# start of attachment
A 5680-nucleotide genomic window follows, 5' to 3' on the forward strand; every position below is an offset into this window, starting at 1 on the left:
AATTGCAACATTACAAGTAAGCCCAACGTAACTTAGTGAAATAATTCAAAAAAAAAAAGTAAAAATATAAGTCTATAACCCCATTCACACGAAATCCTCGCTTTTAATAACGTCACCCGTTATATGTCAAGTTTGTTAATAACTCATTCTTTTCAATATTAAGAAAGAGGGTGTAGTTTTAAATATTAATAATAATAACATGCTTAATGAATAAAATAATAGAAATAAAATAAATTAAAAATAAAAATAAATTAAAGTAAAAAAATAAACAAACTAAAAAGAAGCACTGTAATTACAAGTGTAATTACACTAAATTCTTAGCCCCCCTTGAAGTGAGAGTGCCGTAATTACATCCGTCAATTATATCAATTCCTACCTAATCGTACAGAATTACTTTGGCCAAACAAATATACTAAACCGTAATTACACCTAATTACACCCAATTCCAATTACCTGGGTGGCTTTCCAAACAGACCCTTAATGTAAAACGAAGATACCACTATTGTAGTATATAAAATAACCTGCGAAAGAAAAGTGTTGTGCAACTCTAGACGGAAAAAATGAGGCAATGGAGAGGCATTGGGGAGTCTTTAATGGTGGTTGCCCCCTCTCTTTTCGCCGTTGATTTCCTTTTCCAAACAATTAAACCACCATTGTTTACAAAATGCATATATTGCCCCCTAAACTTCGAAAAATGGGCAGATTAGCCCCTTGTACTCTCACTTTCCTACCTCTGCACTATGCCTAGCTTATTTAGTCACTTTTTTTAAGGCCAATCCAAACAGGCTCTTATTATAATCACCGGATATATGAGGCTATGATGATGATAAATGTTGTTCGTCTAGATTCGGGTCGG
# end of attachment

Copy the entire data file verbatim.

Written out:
A 5680-nucleotide genomic window follows, 5' to 3' on the forward strand; every position below is an offset into this window, starting at 1 on the left:
AATTGCAACATTACAAGTAAGCCCAACGTAACTTAGTGAAATAATTCAAAAAAAAAAAGTAAAAATATAAGTCTATAACCCCATTCACACGAAATCCTCGCTTTTAATAACGTCACCCGTTATATGTCAAGTTTGTTAATAACTCATTCTTTTCAATATTAAGAAAGAGGGTGTAGTTTTAAATATTAATAATAATAACATGCTTAATGAATAAAATAATAGAAATAAAATAAATTAAAAATAAAAATAAATTAAAGTAAAAAAATAAACAAACTAAAAAGAAGCACTGTAATTACAAGTGTAATTACACTAAATTCTTAGCCCCCCTTGAAGTGAGAGTGCCGTAATTACATCCGTCAATTATATCAATTCCTACCTAATCGTACAGAATTACTTTGGCCAAACAAATATACTAAACCGTAATTACACCTAATTACACCCAATTCCAATTACCTGGGTGGCTTTCCAAACAGACCCTTAATGTAAAACGAAGATACCACTATTGTAGTATATAAAATAACCTGCGAAAGAAAAGTGTTGTGCAACTCTAGACGGAAAAAATGAGGCAATGGAGAGGCATTGGGGAGTCTTTAATGGTGGTTGCCCCCTCTCTTTTCGCCGTTGATTTCCTTTTCCAAACAATTAAACCACCATTGTTTACAAAATGCATATATTGCCCCCTAAACTTCGAAAAATGGGCAGATTAGCCCCTTGTACTCTCACTTTCCTACCTCTGCACTATGCCTAGCTTATTTAGTCACTTTTTTTAAGGCCAATCCAAACAGGCTCTTATTATAATCACCGGATATATGAGGCTATGATGATGATAAATGTTGTTCGTCTAGATTCGGGTCGG